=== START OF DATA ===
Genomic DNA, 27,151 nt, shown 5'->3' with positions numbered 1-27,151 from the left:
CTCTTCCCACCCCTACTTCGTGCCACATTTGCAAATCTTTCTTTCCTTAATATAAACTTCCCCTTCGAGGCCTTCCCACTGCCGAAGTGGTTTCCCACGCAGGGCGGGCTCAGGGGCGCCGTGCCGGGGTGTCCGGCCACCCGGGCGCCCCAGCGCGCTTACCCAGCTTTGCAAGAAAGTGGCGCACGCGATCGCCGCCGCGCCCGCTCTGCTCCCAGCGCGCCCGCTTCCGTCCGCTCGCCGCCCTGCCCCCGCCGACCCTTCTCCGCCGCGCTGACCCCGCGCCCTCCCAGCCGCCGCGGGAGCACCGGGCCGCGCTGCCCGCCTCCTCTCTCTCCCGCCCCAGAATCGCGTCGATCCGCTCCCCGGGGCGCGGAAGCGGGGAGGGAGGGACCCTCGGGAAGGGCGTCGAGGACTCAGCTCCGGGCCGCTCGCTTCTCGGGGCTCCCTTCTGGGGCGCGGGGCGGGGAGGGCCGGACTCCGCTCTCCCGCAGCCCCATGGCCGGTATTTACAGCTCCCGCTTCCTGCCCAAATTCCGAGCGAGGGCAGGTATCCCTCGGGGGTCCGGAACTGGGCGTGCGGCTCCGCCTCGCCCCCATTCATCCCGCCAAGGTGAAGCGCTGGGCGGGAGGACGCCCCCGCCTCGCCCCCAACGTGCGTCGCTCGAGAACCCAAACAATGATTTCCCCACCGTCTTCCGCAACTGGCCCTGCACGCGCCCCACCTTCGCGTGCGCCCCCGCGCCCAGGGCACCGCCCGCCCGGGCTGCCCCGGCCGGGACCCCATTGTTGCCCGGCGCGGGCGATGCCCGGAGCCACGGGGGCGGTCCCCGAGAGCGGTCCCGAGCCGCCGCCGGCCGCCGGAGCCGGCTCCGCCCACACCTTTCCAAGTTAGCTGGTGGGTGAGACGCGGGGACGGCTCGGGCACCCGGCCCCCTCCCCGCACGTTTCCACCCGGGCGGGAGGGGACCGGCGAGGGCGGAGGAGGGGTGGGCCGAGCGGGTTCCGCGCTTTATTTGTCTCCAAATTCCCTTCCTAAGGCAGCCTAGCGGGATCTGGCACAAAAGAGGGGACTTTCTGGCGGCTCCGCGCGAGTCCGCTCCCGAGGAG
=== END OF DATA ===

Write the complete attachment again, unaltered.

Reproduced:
Genomic DNA, 27,151 nt, shown 5'->3' with positions numbered 1-27,151 from the left:
CTCTTCCCACCCCTACTTCGTGCCACATTTGCAAATCTTTCTTTCCTTAATATAAACTTCCCCTTCGAGGCCTTCCCACTGCCGAAGTGGTTTCCCACGCAGGGCGGGCTCAGGGGCGCCGTGCCGGGGTGTCCGGCCACCCGGGCGCCCCAGCGCGCTTACCCAGCTTTGCAAGAAAGTGGCGCACGCGATCGCCGCCGCGCCCGCTCTGCTCCCAGCGCGCCCGCTTCCGTCCGCTCGCCGCCCTGCCCCCGCCGACCCTTCTCCGCCGCGCTGACCCCGCGCCCTCCCAGCCGCCGCGGGAGCACCGGGCCGCGCTGCCCGCCTCCTCTCTCTCCCGCCCCAGAATCGCGTCGATCCGCTCCCCGGGGCGCGGAAGCGGGGAGGGAGGGACCCTCGGGAAGGGCGTCGAGGACTCAGCTCCGGGCCGCTCGCTTCTCGGGGCTCCCTTCTGGGGCGCGGGGCGGGGAGGGCCGGACTCCGCTCTCCCGCAGCCCCATGGCCGGTATTTACAGCTCCCGCTTCCTGCCCAAATTCCGAGCGAGGGCAGGTATCCCTCGGGGGTCCGGAACTGGGCGTGCGGCTCCGCCTCGCCCCCATTCATCCCGCCAAGGTGAAGCGCTGGGCGGGAGGACGCCCCCGCCTCGCCCCCAACGTGCGTCGCTCGAGAACCCAAACAATGATTTCCCCACCGTCTTCCGCAACTGGCCCTGCACGCGCCCCACCTTCGCGTGCGCCCCCGCGCCCAGGGCACCGCCCGCCCGGGCTGCCCCGGCCGGGACCCCATTGTTGCCCGGCGCGGGCGATGCCCGGAGCCACGGGGGCGGTCCCCGAGAGCGGTCCCGAGCCGCCGCCGGCCGCCGGAGCCGGCTCCGCCCACACCTTTCCAAGTTAGCTGGTGGGTGAGACGCGGGGACGGCTCGGGCACCCGGCCCCCTCCCCGCACGTTTCCACCCGGGCGGGAGGGGACCGGCGAGGGCGGAGGAGGGGTGGGCCGAGCGGGTTCCGCGCTTTATTTGTCTCCAAATTCCCTTCCTAAGGCAGCCTAGCGGGATCTGGCACAAAAGAGGGGACTTTCTGGCGGCTCCGCGCGAGTCCGCTCCCGAGGAG